GREG’S BUSINESS GROWTH NEWSLETTER #300
Quick notes to help you grow your business in less time with less effort. . . sometime next week.
In this issue:
– Techniques for FIT
– Being Human
– Random Stuff
Techniques for FIT
- A whip and a carrot. You need both positive and negative incentives to change behavior. Yes, it’s best when people willingly buy-in, but sometimes to change behavior you need to smack your kid’s hand before they grab the hot stove.
- Not all the strongest survive. Evolution depends as much on cooperation as it does self-interest. How well do your teams work with each other?
- Get your seatbelt ready because more change is coming. To weather change successfully, take advantage of the smaller units inside your company. They are naturally flexible, or can be with a little investment.
- There is not a day that goes by where I am not reminded communication is hard. Each time I feel the frustration coming on I tell myself, “cada cabeza, es un mundo.”
Being Human – Getting a thing done
This is episode #300 of a newsletter idea I hatched to help me finish my first book. All things are easier to complete when broken into smaller pieces and this newsletter is no different.
The top section is meant to be full of pithy thoughts around why we humans find some activities easy to complete and others are hard. My original thought was to have enough to set up a Twitter bot spewing these out each day. That’s my robot above paragraph 1. The PivotBot. To help me come up with ideas I took a favorite song, “Panic” by the Smiths, and spelled out the lyrics. Each letter starts a new thought. So in my spreadsheet it looks like this:
- Peerless customer service requires input from the customer. As value lies in the eye of the beholder, so it is with customer service.
- Assuming that self-service requires a lot of follow up, full service should require little follow up. Meeting deadlines and being on time saves your client’s time.
- Now and then, excellent customer service isn’t removing obstacles as much as it’s simply not adding to them. Try not to make additional work for your customers.
- Idea sharing is the easiest way to be proactive with a client next week. Non-salesy ideas on topics that interst them.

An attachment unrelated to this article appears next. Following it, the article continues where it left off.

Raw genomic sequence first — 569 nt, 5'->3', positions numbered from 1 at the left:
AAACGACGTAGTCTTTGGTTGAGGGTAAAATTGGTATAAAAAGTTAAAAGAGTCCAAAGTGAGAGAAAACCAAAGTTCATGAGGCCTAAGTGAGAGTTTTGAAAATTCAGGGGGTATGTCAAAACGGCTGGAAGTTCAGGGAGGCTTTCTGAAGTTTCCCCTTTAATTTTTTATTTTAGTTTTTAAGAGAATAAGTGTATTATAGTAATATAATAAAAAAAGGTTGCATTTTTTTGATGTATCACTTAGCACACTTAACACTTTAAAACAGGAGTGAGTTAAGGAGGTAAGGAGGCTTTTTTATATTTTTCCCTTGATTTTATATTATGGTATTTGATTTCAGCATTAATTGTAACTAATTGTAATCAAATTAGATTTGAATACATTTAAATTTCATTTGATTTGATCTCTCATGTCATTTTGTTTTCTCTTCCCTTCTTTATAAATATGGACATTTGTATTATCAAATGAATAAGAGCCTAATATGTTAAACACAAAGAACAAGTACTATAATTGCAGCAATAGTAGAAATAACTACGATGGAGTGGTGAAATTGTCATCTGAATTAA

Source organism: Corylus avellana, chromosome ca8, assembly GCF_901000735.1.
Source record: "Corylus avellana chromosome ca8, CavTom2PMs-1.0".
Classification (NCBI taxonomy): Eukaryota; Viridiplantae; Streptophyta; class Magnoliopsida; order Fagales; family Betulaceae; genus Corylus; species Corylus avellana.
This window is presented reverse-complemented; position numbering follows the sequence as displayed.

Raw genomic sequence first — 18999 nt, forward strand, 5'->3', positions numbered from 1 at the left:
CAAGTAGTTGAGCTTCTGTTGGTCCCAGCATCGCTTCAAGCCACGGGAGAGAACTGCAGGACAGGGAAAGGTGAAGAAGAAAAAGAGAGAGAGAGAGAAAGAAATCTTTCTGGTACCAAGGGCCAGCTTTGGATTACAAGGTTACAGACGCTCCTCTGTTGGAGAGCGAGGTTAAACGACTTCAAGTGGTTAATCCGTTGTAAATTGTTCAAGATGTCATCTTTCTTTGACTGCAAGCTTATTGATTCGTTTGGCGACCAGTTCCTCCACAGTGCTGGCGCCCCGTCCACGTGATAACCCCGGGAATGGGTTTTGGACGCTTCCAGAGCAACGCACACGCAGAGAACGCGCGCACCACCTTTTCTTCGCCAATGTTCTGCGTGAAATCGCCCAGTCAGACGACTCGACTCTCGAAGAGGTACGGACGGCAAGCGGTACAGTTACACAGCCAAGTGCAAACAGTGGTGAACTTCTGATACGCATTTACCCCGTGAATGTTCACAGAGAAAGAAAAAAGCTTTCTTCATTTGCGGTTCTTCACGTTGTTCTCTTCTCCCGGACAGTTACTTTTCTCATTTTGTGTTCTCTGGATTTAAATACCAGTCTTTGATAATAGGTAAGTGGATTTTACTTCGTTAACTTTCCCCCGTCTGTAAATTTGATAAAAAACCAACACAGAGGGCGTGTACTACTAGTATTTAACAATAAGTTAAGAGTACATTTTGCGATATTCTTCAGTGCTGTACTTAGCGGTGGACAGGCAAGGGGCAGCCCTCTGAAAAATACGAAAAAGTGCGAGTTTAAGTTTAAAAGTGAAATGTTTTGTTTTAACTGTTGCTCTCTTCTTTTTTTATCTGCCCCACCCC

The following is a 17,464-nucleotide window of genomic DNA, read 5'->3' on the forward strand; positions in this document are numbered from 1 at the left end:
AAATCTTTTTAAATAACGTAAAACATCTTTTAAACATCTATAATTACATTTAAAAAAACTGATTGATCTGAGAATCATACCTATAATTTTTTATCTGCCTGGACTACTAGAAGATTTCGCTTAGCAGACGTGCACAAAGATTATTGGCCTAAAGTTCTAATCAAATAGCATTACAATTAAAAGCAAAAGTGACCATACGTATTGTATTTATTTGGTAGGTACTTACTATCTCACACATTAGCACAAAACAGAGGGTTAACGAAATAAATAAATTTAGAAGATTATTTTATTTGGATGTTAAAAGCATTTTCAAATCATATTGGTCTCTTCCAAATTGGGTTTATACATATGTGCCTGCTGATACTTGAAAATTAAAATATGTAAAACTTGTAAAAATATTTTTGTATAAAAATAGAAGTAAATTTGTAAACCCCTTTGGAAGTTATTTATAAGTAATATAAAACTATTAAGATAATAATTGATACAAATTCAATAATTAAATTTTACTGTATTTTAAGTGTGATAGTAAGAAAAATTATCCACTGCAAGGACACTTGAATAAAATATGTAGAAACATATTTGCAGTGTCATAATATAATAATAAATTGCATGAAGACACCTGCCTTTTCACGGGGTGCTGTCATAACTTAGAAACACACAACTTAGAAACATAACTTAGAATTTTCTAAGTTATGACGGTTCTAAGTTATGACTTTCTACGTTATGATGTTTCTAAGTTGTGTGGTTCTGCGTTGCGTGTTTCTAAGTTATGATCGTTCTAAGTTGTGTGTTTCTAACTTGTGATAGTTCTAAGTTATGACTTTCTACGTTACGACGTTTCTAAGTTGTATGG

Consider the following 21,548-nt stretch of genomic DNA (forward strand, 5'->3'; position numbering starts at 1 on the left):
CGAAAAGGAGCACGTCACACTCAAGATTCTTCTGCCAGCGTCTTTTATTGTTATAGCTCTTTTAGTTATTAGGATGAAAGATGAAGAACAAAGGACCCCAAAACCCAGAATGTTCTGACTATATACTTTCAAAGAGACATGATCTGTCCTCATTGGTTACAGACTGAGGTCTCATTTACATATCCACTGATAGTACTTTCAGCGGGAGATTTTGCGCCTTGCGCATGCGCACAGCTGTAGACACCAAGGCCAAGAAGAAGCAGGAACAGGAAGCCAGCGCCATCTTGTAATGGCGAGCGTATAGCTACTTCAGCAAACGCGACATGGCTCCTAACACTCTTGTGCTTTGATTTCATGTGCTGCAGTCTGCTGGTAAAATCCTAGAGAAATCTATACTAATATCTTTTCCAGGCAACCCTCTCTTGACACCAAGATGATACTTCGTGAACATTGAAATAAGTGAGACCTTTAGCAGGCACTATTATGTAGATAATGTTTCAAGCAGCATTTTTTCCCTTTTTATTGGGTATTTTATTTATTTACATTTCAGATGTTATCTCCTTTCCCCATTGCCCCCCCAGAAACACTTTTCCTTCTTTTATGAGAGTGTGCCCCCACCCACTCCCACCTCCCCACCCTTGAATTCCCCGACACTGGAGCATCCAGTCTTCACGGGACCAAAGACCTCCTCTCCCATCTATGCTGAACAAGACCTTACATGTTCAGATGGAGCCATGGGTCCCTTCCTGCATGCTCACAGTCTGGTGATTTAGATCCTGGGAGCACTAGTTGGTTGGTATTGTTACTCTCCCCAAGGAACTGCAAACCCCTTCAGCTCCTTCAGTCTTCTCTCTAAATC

- Coaches coach, players play. Great coaches understand the power of individual strengths. Like Krsychewski said when asked why the triangle offense is so great: Triangle offense? How about Jordan and Kobe? They’re more important than the triangle offense!
I’m at #1135 or so, enough to do 3 tweets a day. Almost at the end of the song too. Lots of repeating “Hang the DJ” at this point.
The middle section is from my week at work. Sometimes I have a long email or had a long conversation with a prospect or client, so it writes itself. Re-use things I’ve already written before or in a pinch, re-use an article or blog, and maybe write something new.
The last section is just a bit on the rest of my life. Work is work and it’s fun to contribute, but I don’t work all the time. Many of you have commented on the last section over the years (5 now!) and most of the time you are telling me you appreciate the look into my foibles. The algorithm might not pick it up and promote it, but that’s ok. It makes me laugh.
I’m not sure if there are another 300 newsletters in me, but it’s part of my routine, part of my weekly meditation.
Thanks for reading.
I went fishing. A few years ago I mentioned transitioning into Greg 3.0. (newsletter #18) using a graphical representation of my life:
During this transitional phase, I mention maybe wanting to take up fly-fishing and soon thereafter I am flooded with fly-fishing tools and toys on birthdays and as holiday gifts.
I now have enough gear to run a small outfitting service.
A few months ago while out on a stroll with an old friend from university we decide to schedule a weekend fishing getaway. We put it on the schedule and stick to it. Along the way to the trout streams (5 hours away) we stop at a fly-fishing store.
I learn something important. I don’t have enough stuff. Not even close.
I needed to double nymph, I needed better indicators, I needed more leaders, and lots more tippet. Mostly, I needed flies. Big ones, little ones, shiny ones, all designed to mimic what I see in the environment.
The thing is, while wandering the wilderness I don’t see anything in the air, on me, or in the water looking anything like what I now have in my special floating fly box. If you happen to see something fuzzy flying by with purple parts I have it, for what that’s worth.
My best purchase so far? The magnifying glasses that attach to the brim of my cap. It’s hard enough to see thin tippet line in a controlled environment, let alone while wading in crystal clear spring-fed creeks. Tying all this stuff together a pain. I could use a manicure.
Yes, I catch some fish. Not many, but I get it right a few times. It’s fun to try and outthink a cold-blooded, wet, slimy critter.
This fly-fishing thing may become a permanent part of Greg 3.0 after all, the healthy investment in gear giving me a positive ROI.
If not, I’ll warn you when to check eBay.
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